Providing pre-exposure prophylaxis (PrEP) medication to men who have sex with men who are at high risk of HIV infection (equivalent to less than 5% of men who have sex with men at any point in time) in England would be cost-effective, and could help to prevent up to one in four cases of HIV, according to a study published in The Lancet Infectious Diseases journal.
The study finds that providing PrEP could become cost effective within 40 years of introduction, but timeframes may be even shorter if the cost of the drugs reduces as patents expire. Over 80 years, the study estimates savings of up to £1 billion as a result of fewer men needing lifelong HIV treatment.
Numbers of new HIV diagnoses in men who have sex with men in the UK have been at high levels for several years, with over 3000 new cases per year from 2012 to 2015, and there is a need for new prevention approaches.
The PrEP pill is a combination of two anti-HIV drugs (emtricitabine and tenofovir) that are taken daily or around sexual activity to reduce a person’s risk of HIV infection. NHS England initially refused to pay for PrEP, arguing that responsibility for HIV prevention services lay with local authorities, but following a judicial review and subsequent rejection of that decision, NHS England announced it would provide PrEP to 10000 patients through an implementation study in selected clinics from September 2017. The study published today is the first study to assess the cost-effectiveness of a national roll-out of PrEP.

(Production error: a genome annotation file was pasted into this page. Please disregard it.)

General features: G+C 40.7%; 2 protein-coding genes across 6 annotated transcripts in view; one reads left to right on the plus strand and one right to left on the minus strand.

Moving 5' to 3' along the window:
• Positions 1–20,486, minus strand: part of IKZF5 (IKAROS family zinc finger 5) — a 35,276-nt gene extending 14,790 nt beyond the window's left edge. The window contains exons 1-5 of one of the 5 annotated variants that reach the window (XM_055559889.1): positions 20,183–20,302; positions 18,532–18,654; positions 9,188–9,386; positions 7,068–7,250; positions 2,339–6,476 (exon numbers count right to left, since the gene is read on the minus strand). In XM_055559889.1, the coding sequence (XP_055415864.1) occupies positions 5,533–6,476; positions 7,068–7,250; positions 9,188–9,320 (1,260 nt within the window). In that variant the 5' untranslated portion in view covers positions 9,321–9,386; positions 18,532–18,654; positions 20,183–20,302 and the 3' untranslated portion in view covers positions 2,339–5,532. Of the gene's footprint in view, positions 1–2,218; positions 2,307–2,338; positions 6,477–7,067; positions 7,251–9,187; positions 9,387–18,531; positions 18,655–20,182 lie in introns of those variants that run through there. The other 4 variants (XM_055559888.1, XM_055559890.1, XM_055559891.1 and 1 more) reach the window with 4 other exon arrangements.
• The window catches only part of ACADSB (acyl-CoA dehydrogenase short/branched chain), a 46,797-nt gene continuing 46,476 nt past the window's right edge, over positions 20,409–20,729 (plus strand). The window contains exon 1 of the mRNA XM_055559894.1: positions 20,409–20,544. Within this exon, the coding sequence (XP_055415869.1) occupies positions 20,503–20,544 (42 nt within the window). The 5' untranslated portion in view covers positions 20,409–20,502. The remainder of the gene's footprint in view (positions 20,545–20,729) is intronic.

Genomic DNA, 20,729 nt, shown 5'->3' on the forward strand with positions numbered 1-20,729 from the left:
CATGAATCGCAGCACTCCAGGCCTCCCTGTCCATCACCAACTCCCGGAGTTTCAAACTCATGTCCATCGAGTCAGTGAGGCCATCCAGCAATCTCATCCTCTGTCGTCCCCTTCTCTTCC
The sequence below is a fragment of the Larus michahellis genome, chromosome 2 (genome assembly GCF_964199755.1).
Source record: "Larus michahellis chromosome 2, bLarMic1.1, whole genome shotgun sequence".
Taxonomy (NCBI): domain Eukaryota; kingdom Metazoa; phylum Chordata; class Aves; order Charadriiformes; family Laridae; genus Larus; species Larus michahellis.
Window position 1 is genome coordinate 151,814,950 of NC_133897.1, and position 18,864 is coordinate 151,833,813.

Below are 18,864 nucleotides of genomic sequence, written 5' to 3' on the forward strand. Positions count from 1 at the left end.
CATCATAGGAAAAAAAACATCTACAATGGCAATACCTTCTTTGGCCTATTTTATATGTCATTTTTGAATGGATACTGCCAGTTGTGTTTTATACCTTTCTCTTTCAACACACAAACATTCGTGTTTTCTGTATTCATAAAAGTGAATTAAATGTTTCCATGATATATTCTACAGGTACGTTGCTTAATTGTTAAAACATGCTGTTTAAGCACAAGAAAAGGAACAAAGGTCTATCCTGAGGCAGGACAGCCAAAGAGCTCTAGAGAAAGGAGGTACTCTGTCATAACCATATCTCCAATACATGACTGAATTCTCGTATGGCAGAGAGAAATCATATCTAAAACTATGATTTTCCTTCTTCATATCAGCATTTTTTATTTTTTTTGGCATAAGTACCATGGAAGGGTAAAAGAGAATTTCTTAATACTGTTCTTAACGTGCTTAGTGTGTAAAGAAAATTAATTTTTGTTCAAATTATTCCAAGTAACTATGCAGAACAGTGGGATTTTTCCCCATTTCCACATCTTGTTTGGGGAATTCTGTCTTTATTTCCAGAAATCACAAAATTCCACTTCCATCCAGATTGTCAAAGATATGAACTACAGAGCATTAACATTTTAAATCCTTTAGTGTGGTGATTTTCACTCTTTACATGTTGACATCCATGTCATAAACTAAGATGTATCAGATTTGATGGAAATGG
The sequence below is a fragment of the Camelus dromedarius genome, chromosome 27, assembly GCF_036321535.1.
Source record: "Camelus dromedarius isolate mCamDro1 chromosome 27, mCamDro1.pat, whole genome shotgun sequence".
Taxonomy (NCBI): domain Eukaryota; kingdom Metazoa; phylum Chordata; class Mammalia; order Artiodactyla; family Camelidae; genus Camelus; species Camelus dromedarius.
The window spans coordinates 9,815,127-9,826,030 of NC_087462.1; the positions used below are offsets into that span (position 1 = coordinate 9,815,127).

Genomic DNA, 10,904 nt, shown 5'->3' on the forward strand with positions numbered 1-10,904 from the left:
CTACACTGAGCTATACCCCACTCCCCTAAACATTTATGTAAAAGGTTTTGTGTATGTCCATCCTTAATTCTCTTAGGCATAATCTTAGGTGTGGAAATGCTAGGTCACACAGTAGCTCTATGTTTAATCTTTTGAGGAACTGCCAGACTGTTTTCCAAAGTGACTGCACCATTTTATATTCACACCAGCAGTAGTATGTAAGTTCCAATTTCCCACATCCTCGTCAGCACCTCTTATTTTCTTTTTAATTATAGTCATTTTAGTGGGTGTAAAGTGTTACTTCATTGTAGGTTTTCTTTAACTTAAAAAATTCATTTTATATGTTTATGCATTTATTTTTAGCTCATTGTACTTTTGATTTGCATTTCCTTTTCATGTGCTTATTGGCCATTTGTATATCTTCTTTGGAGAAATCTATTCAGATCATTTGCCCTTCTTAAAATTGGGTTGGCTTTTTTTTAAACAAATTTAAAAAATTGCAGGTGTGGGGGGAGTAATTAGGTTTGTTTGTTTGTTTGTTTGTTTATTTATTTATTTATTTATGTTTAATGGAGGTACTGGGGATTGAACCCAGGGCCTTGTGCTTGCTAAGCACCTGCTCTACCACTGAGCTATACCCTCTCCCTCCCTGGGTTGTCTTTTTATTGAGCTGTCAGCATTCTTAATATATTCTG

“There is no doubt about the effectiveness of PrEP. In addition to delivering a substantial health benefit, our work suggests that introduction of PrEP will ultimately lead to a saving in costs, as a result of decreased numbers of men in need of lifelong HIV treatment,” says author Valentina Cambiano, University College London (UCL), UK.
“As antiretroviral drug patents expire over the next few years, the emergence of generic drugs could result in large cost reductions for PrEP, and these reductions could help to limit the impact of PrEP on NHS budgets, making it cost-effective over a relatively short time,” adds co-author Dr Alison Rodger, UCL.
In the study, the researchers evaluated the cost-effectiveness of PrEP when taken around sexual activity – for example, taking two pills before a sexual act, then one pill a day for every day having sex without a condom, and one pill a day for two days after sex – as it has been shown to be highly effective in MSM and cheaper than daily pills.
The study assumed a PrEP programme whereby men who have sex with men would be offered PrEP if they had condomless anal sexual intercourse in the previous three months, a negative HIV test at baseline, and a negative HIV test in the preceding year. This is equivalent to less than 5% of all men who have sex with men.
They used a dynamic individual-based mathematical model to estimate costs, the number of HIV infections, and associated quality of life for men who have sex with men if PrEP was introduced in April-June 2016. They compared results against projections for a scenario where PrEP would not be introduced.